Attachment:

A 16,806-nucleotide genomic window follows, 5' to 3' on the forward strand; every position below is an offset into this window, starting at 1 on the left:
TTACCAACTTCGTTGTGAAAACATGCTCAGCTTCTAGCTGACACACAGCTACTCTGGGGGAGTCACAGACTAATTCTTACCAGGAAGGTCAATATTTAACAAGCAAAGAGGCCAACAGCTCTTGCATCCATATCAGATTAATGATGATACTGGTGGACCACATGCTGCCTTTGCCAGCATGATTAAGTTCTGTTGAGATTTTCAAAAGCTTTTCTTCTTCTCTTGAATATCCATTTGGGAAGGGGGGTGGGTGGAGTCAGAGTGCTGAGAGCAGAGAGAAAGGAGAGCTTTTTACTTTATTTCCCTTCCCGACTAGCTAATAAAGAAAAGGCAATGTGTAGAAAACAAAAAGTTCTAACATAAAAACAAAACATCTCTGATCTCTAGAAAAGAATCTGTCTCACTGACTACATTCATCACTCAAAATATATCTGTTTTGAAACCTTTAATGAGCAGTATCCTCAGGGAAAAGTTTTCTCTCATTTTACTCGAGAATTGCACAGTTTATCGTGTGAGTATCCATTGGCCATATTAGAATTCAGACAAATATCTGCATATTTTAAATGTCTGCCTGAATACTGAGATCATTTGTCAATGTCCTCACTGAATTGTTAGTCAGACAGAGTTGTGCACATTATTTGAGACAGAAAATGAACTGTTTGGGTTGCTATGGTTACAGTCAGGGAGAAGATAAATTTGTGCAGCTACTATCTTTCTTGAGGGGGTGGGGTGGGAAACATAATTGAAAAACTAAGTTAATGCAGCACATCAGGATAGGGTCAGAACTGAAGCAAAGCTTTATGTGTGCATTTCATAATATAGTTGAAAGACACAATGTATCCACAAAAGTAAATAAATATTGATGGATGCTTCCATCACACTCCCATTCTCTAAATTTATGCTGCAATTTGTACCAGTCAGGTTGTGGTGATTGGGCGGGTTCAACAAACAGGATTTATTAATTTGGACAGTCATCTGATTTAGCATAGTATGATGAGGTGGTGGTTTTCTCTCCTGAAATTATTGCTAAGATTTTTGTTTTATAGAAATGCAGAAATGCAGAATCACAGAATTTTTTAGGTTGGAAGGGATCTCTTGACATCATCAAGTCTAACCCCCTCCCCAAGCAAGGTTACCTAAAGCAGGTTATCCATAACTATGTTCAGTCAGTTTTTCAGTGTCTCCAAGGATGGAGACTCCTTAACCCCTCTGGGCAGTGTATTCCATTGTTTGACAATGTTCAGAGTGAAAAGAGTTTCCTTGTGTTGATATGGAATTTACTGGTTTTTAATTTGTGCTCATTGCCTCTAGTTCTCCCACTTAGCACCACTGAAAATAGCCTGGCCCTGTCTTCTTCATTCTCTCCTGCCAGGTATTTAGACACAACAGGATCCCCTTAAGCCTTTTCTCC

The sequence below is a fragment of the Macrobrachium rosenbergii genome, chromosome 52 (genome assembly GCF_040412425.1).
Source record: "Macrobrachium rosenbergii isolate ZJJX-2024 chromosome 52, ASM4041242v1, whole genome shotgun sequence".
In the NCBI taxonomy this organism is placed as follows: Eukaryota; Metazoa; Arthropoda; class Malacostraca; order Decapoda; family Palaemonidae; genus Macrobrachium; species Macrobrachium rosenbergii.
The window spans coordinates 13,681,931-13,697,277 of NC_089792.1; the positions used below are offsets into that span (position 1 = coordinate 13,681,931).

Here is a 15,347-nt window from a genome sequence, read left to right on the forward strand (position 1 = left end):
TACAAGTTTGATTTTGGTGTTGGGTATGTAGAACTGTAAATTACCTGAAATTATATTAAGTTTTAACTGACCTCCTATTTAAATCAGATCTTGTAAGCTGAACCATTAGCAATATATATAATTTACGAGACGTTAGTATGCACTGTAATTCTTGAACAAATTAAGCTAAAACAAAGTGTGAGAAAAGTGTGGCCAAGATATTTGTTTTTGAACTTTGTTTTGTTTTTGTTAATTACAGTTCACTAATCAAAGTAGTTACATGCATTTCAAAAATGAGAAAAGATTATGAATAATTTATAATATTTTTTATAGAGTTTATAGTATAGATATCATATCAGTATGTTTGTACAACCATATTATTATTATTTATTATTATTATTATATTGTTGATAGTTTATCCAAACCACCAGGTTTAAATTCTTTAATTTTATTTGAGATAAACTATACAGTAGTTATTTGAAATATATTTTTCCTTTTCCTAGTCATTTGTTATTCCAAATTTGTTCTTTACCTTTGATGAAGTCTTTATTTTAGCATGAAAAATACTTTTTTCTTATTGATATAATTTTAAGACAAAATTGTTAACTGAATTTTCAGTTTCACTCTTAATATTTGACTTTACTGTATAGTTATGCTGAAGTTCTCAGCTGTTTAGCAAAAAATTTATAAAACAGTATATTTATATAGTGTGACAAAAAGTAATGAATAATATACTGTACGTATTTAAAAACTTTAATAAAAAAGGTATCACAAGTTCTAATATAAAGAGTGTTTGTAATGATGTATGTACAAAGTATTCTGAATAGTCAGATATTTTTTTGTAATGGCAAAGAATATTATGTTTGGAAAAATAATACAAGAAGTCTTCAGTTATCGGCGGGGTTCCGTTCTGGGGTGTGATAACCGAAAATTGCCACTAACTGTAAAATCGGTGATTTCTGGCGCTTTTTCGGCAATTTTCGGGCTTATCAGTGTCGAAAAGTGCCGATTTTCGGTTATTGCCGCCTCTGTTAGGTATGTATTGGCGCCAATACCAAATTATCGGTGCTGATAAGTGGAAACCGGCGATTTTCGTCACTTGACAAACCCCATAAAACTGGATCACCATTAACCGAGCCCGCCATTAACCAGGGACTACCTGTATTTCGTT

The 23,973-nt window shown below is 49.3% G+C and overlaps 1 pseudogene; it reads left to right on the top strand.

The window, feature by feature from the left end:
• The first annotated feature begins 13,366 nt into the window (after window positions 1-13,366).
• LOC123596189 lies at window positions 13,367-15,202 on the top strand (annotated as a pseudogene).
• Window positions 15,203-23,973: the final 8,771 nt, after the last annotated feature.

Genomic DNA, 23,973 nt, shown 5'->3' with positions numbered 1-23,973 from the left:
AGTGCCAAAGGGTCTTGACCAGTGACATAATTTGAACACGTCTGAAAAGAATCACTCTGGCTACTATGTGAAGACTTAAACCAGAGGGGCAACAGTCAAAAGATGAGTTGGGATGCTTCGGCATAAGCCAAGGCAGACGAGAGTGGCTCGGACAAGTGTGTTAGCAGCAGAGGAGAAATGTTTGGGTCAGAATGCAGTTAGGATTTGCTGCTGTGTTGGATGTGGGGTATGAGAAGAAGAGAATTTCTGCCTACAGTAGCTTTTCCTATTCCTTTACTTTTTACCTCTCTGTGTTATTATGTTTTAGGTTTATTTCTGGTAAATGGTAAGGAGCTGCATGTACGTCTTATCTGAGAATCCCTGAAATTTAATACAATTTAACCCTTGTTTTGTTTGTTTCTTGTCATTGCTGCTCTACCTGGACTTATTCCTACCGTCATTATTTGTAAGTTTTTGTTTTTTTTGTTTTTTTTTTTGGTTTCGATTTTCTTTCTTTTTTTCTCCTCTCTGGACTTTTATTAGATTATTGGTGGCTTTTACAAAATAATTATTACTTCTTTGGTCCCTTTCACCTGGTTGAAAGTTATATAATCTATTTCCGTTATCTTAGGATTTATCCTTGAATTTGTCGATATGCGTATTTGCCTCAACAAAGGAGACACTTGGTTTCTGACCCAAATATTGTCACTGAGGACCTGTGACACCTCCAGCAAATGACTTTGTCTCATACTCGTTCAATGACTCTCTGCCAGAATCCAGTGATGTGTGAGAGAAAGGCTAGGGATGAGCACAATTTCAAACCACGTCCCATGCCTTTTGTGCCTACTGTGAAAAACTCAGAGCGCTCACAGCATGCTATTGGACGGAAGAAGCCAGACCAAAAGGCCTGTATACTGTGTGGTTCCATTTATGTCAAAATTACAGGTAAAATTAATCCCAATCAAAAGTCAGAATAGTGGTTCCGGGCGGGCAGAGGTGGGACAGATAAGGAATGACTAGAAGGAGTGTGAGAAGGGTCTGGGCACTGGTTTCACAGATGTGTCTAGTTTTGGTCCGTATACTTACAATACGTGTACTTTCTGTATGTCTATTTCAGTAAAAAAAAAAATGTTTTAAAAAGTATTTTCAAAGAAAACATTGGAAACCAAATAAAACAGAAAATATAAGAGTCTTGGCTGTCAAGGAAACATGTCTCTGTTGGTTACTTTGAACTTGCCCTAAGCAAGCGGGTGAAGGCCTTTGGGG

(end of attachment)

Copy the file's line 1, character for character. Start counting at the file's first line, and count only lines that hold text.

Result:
A 16,806-nucleotide genomic window follows, 5' to 3' on the forward strand; every position below is an offset into this window, starting at 1 on the left: